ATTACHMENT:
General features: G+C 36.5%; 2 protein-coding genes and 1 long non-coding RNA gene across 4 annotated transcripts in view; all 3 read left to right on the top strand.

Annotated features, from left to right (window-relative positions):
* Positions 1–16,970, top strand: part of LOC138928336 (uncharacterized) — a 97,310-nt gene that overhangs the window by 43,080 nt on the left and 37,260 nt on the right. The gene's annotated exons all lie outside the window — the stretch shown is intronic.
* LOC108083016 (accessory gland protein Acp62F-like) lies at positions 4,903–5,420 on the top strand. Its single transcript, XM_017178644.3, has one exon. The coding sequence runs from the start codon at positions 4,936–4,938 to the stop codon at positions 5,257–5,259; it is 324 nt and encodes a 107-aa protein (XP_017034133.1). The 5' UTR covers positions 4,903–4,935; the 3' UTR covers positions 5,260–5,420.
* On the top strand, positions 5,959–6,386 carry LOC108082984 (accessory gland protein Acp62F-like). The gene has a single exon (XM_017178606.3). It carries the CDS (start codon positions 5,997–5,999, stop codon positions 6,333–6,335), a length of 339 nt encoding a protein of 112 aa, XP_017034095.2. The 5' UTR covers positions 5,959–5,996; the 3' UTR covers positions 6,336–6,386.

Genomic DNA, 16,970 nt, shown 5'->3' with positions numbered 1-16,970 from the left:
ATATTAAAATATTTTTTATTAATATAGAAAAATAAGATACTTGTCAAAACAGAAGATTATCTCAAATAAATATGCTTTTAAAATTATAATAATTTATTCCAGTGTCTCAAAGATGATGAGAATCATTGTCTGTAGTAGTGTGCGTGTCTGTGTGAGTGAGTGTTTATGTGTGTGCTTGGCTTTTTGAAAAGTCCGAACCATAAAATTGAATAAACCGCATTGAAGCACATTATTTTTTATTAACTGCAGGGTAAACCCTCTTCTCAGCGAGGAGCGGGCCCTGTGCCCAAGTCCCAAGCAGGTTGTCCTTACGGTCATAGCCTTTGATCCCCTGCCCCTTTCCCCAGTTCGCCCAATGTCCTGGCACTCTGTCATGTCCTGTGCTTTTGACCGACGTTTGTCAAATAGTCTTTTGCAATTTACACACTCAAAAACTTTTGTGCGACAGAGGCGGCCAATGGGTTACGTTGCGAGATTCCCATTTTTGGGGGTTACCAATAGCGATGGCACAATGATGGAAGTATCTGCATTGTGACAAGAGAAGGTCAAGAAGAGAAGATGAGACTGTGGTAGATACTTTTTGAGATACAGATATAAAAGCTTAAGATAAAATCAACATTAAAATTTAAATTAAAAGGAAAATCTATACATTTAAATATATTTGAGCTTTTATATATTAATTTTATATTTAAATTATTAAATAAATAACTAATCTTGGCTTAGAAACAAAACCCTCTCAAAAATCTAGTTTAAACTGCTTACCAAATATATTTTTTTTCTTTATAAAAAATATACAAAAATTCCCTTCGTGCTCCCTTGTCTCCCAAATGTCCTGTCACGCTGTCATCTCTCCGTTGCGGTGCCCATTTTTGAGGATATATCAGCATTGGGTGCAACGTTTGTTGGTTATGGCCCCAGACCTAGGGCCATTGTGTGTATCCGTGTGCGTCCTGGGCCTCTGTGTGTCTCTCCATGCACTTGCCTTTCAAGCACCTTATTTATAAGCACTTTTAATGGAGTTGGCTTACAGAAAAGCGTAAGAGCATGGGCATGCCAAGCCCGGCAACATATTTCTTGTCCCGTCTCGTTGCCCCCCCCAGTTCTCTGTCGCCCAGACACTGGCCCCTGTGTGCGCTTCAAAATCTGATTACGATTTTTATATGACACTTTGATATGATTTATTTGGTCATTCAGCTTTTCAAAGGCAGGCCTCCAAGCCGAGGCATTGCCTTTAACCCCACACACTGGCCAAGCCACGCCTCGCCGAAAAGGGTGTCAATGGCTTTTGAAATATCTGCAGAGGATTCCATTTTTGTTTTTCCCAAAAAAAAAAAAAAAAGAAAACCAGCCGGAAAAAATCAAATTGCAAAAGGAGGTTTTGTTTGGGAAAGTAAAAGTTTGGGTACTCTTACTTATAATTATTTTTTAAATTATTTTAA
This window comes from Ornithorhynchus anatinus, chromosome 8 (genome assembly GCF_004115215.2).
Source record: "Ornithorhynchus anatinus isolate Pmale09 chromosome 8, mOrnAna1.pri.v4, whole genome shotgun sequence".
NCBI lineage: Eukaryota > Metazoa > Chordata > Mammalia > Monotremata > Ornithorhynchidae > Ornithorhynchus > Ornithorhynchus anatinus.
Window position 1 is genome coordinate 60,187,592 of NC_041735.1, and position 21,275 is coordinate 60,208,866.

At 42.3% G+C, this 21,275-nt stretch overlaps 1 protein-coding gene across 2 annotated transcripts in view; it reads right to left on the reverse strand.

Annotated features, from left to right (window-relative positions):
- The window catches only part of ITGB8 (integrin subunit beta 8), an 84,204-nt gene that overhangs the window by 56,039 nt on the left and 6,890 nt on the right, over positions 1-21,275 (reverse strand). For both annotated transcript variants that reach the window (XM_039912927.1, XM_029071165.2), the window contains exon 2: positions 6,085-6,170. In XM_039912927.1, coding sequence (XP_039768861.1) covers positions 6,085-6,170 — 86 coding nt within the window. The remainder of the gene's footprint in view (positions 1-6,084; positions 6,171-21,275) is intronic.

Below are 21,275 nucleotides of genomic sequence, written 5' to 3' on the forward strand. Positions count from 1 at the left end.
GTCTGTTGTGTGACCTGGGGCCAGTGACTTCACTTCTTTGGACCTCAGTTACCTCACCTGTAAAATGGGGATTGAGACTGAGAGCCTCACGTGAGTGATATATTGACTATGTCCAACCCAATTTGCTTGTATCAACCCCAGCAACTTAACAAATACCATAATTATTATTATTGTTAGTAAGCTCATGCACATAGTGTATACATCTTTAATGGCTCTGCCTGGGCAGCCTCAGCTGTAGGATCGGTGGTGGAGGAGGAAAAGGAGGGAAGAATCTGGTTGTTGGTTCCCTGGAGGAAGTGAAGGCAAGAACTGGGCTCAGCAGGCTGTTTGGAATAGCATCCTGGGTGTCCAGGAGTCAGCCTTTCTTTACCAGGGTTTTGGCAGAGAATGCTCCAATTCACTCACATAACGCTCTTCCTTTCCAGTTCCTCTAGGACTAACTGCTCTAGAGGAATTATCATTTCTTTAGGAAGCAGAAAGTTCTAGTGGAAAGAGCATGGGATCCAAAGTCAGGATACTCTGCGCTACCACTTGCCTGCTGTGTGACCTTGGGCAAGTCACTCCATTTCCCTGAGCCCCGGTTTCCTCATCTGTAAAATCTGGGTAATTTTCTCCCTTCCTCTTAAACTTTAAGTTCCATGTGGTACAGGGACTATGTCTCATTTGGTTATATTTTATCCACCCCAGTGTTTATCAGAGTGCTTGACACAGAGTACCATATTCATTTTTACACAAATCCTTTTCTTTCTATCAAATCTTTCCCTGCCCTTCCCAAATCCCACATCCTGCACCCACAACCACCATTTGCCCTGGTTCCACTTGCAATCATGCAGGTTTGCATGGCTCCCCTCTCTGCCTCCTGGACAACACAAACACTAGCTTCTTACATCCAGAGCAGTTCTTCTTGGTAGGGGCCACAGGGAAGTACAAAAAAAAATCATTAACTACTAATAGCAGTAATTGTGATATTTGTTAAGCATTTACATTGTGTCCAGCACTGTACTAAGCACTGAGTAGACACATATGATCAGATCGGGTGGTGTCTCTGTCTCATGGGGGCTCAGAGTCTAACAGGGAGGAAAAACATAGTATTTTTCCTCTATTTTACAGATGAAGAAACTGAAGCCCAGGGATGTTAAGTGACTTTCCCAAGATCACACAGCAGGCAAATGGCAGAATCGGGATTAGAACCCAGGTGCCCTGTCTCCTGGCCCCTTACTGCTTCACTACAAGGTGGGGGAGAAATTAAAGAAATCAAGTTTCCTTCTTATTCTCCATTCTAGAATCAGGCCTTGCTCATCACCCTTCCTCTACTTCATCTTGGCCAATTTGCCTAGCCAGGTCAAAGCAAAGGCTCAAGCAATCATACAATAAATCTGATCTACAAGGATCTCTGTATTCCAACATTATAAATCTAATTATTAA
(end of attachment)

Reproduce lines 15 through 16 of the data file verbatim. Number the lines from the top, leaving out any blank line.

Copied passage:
Below are 21,275 nucleotides of genomic sequence, written 5' to 3' on the forward strand. Positions count from 1 at the left end.
GTCTGTTGTGTGACCTGGGGCCAGTGACTTCACTTCTTTGGACCTCAGTTACCTCACCTGTAAAATGGGGATTGAGACTGAGAGCCTCACGTGAGTGATATATTGACTATGTCCAACCCAATTTGCTTGTATCAACCCCAGCAACTTAACAAATACCATAATTATTATTATTGTTAGTAAGCTCATGCACATAGTGTATACATCTTTAATGGCTCTGCCTGGGCAGCCTCAGCTGTAGGATCGGTGGTGGAGGAGGAAAAGGAGGGAAGAATCTGGTTGTTGGTTCCCTGGAGGAAGTGAAGGCAAGAACTGGGCTCAGCAGGCTGTTTGGAATAGCATCCTGGGTGTCCAGGAGTCAGCCTTTCTTTACCAGGGTTTTGGCAGAGAATGCTCCAATTCACTCACATAACGCTCTTCCTTTCCAGTTCCTCTAGGACTAACTGCTCTAGAGGAATTATCATTTCTTTAGGAAGCAGAAAGTTCTAGTGGAAAGAGCATGGGATCCAAAGTCAGGATACTCTGCGCTACCACTTGCCTGCTGTGTGACCTTGGGCAAGTCACTCCATTTCCCTGAGCCCCGGTTTCCTCATCTGTAAAATCTGGGTAATTTTCTCCCTTCCTCTTAAACTTTAAGTTCCATGTGGTACAGGGACTATGTCTCATTTGGTTATATTTTATCCACCCCAGTGTTTATCAGAGTGCTTGACACAGAGTACCATATTCATTTTTACACAAATCCTTTTCTTTCTATCAAATCTTTCCCTGCCCTTCCCAAATCCCACATCCTGCACCCACAACCACCATTTGCCCTGGTTCCACTTGCAATCATGCAGGTTTGCATGGCTCCCCTCTCTGCCTCCTGGACAACACAAACACTAGCTTCTTACATCCAGAGCAGTTCTTCTTGGTAGGGGCCACAGGGAAGTACAAAAAAAAATCATTAACTACTAATAGCAGTAATTGTGATATTTGTTAAGCATTTACATTGTGTCCAGCACTGTACTAAGCACTGAGTAGACACATATGATCAGATCGGGTGGTGTCTCTGTCTCATGGGGGCTCAGAGTCTAACAGGGAGGAAAAACATAGTATTTTTCCTCTATTTTACAGATGAAGAAACTGAAGCCCAGGGATGTTAAGTGACTTTCCCAAGATCACACAGCAGGCAAATGGCAGAATCGGGATTAGAACCCAGGTGCCCTGTCTCCTGGCCCCTTACTGCTTCACTACAAGGTGGGGGAGAAATTAAAGAAATCAAGTTTCCTTCTTATTCTCCATTCTAGAATCAGGCCTTGCTCATCACCCTTCCTCTACTTCATCTTGGCCAATTTGCCTAGCCAGGTCAAAGCAAAGGCTCAAGCAATCATACAATAAATCTGATCTACAAGGATCTCTGTATTCCAACATTATAAATCTAATTATTAA